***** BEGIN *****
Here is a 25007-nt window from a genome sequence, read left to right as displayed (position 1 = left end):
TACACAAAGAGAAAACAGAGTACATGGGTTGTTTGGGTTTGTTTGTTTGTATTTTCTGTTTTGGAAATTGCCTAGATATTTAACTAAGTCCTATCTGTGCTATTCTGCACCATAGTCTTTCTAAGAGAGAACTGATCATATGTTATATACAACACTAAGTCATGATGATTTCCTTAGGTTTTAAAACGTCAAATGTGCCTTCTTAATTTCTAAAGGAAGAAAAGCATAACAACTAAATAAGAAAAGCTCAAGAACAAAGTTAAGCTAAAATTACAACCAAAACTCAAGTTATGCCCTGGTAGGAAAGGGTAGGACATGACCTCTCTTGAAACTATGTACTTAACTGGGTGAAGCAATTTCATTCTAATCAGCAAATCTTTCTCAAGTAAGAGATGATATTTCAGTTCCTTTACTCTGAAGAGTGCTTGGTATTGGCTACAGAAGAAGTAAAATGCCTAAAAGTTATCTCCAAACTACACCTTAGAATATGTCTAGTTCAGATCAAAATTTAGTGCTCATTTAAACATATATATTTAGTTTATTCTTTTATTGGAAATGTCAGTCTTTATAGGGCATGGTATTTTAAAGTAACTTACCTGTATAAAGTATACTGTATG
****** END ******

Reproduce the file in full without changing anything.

Here is a 25007-nt window from a genome sequence, read left to right as displayed (position 1 = left end):
TACACAAAGAGAAAACAGAGTACATGGGTTGTTTGGGTTTGTTTGTTTGTATTTTCTGTTTTGGAAATTGCCTAGATATTTAACTAAGTCCTATCTGTGCTATTCTGCACCATAGTCTTTCTAAGAGAGAACTGATCATATGTTATATACAACACTAAGTCATGATGATTTCCTTAGGTTTTAAAACGTCAAATGTGCCTTCTTAATTTCTAAAGGAAGAAAAGCATAACAACTAAATAAGAAAAGCTCAAGAACAAAGTTAAGCTAAAATTACAACCAAAACTCAAGTTATGCCCTGGTAGGAAAGGGTAGGACATGACCTCTCTTGAAACTATGTACTTAACTGGGTGAAGCAATTTCATTCTAATCAGCAAATCTTTCTCAAGTAAGAGATGATATTTCAGTTCCTTTACTCTGAAGAGTGCTTGGTATTGGCTACAGAAGAAGTAAAATGCCTAAAAGTTATCTCCAAACTACACCTTAGAATATGTCTAGTTCAGATCAAAATTTAGTGCTCATTTAAACATATATATTTAGTTTATTCTTTTATTGGAAATGTCAGTCTTTATAGGGCATGGTATTTTAAAGTAACTTACCTGTATAAAGTATACTGTATG